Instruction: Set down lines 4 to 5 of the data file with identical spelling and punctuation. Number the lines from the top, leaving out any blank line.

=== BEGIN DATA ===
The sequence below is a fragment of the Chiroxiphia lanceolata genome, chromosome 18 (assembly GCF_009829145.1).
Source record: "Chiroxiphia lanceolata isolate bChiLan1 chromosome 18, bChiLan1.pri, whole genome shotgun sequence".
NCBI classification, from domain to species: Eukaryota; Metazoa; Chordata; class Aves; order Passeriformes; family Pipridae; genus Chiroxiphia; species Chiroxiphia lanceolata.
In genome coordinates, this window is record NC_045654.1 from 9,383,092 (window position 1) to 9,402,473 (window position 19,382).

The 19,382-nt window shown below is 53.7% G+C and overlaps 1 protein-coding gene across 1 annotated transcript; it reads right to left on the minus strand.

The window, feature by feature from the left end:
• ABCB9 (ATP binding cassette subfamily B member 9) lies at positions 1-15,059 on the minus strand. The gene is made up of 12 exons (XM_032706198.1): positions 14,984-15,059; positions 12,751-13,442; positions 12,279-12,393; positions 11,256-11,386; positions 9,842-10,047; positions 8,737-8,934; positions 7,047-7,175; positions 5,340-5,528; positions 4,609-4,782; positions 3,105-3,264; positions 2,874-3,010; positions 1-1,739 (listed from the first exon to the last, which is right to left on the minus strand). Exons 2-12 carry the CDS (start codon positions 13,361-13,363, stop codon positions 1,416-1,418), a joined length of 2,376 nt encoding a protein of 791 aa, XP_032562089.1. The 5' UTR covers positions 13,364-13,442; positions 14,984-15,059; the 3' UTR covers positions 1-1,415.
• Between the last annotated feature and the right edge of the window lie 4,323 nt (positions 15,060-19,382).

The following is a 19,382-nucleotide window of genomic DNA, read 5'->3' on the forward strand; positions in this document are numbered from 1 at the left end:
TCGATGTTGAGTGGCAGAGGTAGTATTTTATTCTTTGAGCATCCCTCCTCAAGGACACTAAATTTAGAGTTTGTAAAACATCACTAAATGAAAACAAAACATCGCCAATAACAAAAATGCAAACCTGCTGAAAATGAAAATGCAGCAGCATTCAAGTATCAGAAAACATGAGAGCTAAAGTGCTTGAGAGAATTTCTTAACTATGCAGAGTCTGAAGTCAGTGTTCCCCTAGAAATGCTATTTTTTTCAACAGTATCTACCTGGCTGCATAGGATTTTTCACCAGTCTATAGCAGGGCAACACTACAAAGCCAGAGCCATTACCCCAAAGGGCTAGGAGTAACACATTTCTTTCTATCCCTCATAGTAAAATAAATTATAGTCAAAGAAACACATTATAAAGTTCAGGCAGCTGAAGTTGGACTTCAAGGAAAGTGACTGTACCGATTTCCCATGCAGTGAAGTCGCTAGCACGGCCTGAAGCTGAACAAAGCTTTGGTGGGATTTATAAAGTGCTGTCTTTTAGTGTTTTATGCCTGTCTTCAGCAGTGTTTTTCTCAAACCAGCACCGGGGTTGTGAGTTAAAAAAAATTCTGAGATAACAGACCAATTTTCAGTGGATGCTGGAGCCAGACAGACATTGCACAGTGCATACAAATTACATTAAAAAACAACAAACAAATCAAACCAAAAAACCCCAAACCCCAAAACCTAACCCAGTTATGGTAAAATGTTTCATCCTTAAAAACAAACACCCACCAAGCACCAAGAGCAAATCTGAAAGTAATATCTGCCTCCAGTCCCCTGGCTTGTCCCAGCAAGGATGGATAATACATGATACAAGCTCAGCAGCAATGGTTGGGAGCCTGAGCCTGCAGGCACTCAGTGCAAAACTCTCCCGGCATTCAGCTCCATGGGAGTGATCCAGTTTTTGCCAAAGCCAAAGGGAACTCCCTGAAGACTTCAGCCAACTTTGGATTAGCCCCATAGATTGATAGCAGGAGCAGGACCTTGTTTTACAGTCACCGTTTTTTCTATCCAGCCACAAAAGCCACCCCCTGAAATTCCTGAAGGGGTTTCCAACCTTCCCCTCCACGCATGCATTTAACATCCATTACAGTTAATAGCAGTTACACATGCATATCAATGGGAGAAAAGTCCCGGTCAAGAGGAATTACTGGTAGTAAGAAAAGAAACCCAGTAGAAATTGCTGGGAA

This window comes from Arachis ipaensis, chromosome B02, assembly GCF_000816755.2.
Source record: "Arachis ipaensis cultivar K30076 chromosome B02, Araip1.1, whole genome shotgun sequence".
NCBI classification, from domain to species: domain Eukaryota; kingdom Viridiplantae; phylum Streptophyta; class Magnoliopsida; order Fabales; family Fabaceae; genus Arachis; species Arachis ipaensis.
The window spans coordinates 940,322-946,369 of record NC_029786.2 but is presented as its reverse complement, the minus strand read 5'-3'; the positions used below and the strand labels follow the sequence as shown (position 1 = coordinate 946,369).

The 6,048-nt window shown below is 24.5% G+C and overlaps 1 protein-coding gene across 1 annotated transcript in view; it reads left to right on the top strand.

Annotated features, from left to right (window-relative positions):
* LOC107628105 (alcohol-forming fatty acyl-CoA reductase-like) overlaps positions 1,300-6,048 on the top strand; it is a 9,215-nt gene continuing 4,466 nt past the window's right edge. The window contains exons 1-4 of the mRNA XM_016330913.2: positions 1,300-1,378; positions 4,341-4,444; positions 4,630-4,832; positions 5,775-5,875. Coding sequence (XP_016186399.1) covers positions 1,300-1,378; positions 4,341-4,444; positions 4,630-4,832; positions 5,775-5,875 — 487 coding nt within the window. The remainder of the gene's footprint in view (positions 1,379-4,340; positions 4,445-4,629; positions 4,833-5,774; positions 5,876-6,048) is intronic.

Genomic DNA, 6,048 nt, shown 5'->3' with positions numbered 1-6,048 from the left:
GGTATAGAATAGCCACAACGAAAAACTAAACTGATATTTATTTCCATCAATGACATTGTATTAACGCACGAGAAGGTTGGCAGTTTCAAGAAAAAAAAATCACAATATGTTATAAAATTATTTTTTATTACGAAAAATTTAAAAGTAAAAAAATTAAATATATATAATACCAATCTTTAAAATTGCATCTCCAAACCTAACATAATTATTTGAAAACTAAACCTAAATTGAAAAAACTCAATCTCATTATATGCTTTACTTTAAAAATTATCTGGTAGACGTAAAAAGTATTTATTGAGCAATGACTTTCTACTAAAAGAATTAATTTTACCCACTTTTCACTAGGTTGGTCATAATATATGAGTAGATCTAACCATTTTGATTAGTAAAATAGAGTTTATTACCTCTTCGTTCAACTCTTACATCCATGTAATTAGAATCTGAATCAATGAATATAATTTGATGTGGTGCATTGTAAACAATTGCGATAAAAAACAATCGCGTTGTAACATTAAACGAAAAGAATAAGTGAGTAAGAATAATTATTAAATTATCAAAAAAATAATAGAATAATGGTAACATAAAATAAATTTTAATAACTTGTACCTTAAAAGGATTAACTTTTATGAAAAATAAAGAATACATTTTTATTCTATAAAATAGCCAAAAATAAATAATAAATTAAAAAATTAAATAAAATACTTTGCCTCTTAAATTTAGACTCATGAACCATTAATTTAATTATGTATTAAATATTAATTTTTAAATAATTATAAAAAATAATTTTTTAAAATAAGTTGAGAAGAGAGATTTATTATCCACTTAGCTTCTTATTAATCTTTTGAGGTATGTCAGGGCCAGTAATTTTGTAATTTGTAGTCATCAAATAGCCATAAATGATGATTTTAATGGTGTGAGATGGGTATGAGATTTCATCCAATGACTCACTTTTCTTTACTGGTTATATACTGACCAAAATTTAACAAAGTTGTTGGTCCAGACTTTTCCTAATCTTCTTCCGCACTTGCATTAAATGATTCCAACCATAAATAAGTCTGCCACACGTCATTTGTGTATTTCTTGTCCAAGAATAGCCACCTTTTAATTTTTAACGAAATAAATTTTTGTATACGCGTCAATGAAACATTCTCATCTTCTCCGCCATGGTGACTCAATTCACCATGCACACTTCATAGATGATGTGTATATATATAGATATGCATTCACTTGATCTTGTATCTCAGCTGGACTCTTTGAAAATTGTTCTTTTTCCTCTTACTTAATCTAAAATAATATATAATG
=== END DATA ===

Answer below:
In genome coordinates, this window is record NC_045654.1 from 9,383,092 (window position 1) to 9,402,473 (window position 19,382).

The 19,382-nt window shown below is 53.7% G+C and overlaps 1 protein-coding gene across 1 annotated transcript; it reads right to left on the minus strand.